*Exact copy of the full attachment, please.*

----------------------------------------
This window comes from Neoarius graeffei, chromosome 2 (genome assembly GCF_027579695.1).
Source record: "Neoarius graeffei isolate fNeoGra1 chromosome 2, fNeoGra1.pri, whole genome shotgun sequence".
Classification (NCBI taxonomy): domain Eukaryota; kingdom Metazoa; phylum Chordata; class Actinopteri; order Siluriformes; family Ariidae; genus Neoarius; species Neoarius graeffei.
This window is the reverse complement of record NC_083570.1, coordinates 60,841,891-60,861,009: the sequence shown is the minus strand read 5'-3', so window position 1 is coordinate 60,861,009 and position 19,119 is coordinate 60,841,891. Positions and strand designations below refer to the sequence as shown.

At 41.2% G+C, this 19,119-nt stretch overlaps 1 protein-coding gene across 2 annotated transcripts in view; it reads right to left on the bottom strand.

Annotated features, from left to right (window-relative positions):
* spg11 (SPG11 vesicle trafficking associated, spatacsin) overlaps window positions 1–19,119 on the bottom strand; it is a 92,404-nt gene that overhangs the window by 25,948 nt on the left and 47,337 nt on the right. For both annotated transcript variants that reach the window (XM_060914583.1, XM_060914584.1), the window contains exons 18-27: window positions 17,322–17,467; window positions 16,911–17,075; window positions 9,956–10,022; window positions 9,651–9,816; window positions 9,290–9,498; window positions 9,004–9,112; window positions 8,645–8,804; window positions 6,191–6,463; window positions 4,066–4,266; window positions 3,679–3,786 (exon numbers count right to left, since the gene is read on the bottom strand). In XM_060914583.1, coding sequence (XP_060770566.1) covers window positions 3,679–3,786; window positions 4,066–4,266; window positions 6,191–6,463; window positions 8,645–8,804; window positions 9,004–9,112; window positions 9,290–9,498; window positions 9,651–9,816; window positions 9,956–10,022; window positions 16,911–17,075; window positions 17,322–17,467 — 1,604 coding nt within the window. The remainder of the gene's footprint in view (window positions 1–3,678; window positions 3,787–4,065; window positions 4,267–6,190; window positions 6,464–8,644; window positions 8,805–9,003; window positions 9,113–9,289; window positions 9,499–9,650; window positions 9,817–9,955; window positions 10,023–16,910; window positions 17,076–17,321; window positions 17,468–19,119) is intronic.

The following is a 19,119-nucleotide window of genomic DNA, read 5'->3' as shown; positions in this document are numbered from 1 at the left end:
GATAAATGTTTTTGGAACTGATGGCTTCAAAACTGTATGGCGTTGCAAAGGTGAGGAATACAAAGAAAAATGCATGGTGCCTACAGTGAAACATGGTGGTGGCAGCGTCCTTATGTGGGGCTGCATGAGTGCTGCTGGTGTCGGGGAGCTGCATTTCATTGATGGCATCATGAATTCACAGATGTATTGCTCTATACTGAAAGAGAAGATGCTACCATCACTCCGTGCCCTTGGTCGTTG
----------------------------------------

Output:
This window comes from Neoarius graeffei, chromosome 2 (genome assembly GCF_027579695.1).
Source record: "Neoarius graeffei isolate fNeoGra1 chromosome 2, fNeoGra1.pri, whole genome shotgun sequence".
Classification (NCBI taxonomy): domain Eukaryota; kingdom Metazoa; phylum Chordata; class Actinopteri; order Siluriformes; family Ariidae; genus Neoarius; species Neoarius graeffei.
This window is the reverse complement of record NC_083570.1, coordinates 60,841,891-60,861,009: the sequence shown is the minus strand read 5'-3', so window position 1 is coordinate 60,861,009 and position 19,119 is coordinate 60,841,891. Positions and strand designations below refer to the sequence as shown.

At 41.2% G+C, this 19,119-nt stretch overlaps 1 protein-coding gene across 2 annotated transcripts in view; it reads right to left on the bottom strand.

Annotated features, from left to right (window-relative positions):
* spg11 (SPG11 vesicle trafficking associated, spatacsin) overlaps window positions 1–19,119 on the bottom strand; it is a 92,404-nt gene that overhangs the window by 25,948 nt on the left and 47,337 nt on the right. For both annotated transcript variants that reach the window (XM_060914583.1, XM_060914584.1), the window contains exons 18-27: window positions 17,322–17,467; window positions 16,911–17,075; window positions 9,956–10,022; window positions 9,651–9,816; window positions 9,290–9,498; window positions 9,004–9,112; window positions 8,645–8,804; window positions 6,191–6,463; window positions 4,066–4,266; window positions 3,679–3,786 (exon numbers count right to left, since the gene is read on the bottom strand). In XM_060914583.1, coding sequence (XP_060770566.1) covers window positions 3,679–3,786; window positions 4,066–4,266; window positions 6,191–6,463; window positions 8,645–8,804; window positions 9,004–9,112; window positions 9,290–9,498; window positions 9,651–9,816; window positions 9,956–10,022; window positions 16,911–17,075; window positions 17,322–17,467 — 1,604 coding nt within the window. The remainder of the gene's footprint in view (window positions 1–3,678; window positions 3,787–4,065; window positions 4,267–6,190; window positions 6,464–8,644; window positions 8,805–9,003; window positions 9,113–9,289; window positions 9,499–9,650; window positions 9,817–9,955; window positions 10,023–16,910; window positions 17,076–17,321; window positions 17,468–19,119) is intronic.

The following is a 19,119-nucleotide window of genomic DNA, read 5'->3' as shown; positions in this document are numbered from 1 at the left end:
GATAAATGTTTTTGGAACTGATGGCTTCAAAACTGTATGGCGTTGCAAAGGTGAGGAATACAAAGAAAAATGCATGGTGCCTACAGTGAAACATGGTGGTGGCAGCGTCCTTATGTGGGGCTGCATGAGTGCTGCTGGTGTCGGGGAGCTGCATTTCATTGATGGCATCATGAATTCACAGATGTATTGCTCTATACTGAAAGAGAAGATGCTACCATCACTCCGTGCCCTTGGTCGTTG